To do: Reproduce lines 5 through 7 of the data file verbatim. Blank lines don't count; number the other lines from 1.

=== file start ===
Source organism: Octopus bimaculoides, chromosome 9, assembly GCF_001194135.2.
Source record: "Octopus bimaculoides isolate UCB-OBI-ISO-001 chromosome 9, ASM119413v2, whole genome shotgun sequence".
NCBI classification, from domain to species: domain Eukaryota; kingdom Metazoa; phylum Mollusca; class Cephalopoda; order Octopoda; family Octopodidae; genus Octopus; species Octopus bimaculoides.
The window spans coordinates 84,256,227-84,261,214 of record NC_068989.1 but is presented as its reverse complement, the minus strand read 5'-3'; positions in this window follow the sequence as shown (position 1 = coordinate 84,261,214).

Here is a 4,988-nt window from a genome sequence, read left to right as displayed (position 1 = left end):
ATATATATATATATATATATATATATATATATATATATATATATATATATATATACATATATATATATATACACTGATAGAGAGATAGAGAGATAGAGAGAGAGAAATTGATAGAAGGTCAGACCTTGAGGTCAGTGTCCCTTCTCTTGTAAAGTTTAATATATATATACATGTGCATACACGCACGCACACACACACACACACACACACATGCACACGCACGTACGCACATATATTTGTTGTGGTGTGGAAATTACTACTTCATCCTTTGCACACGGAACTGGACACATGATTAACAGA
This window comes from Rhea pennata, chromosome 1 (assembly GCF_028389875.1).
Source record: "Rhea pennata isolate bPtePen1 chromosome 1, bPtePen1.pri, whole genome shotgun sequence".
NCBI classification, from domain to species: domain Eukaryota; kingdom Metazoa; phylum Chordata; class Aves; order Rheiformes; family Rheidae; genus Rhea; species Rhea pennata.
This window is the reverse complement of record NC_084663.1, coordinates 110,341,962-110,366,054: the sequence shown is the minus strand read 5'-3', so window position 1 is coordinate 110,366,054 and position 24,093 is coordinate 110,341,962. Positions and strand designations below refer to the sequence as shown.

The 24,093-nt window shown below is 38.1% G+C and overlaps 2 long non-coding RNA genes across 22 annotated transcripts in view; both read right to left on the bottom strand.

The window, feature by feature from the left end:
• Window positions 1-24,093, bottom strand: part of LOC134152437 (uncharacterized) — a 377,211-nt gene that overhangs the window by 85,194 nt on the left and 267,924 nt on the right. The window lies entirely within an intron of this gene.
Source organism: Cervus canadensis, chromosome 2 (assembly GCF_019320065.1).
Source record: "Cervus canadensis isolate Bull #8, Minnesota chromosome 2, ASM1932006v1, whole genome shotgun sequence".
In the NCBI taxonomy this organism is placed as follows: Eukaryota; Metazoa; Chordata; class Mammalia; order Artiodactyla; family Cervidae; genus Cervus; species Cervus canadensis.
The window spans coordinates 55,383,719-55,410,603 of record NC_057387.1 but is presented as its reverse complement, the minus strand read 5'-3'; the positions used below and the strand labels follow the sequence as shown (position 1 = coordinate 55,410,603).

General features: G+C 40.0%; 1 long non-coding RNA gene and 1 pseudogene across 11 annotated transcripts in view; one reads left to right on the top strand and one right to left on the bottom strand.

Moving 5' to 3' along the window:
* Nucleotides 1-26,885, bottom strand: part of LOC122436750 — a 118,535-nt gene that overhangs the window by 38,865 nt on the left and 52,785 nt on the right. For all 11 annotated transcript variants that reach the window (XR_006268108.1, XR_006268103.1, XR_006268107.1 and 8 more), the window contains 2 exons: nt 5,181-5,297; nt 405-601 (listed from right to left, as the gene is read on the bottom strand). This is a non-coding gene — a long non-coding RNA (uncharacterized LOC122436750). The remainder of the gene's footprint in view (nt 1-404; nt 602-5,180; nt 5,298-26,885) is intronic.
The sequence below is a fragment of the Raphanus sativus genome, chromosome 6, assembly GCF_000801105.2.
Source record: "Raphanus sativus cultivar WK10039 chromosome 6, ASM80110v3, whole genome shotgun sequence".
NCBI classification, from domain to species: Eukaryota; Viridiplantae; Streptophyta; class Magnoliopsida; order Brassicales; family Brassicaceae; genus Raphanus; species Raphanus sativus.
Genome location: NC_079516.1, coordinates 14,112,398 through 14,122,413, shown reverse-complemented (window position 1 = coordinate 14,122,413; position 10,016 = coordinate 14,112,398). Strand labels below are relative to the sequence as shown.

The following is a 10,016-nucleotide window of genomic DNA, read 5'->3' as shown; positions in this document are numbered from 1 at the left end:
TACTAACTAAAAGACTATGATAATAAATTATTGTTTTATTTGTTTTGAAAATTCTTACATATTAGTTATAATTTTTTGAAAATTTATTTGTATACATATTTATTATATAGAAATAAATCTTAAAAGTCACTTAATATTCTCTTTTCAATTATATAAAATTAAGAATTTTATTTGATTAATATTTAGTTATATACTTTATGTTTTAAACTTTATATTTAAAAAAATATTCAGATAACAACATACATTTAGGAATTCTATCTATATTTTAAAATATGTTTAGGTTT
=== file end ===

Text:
Here is a 4,988-nt window from a genome sequence, read left to right as displayed (position 1 = left end):
ATATATATATATATATATATATATATATATATATATATATATATATATATATATACATATATATATATATACACTGATAGAGAGATAGAGAGATAGAGAGAGAGAAATTGATAGAAGGTCAGACCTTGAGGTCAGTGTCCCTTCTCTTGTAAAGTTTAATATATATATACATGTGCATACACGCACGCACACACACACACACACACACACATGCACACGCACGTACGCACATATATTTGTTGTGGTGTGGAAATTACTACTTCATCCTTTGCACACGGAACTGGACACATGATTAACAGA
This window comes from Rhea pennata, chromosome 1 (assembly GCF_028389875.1).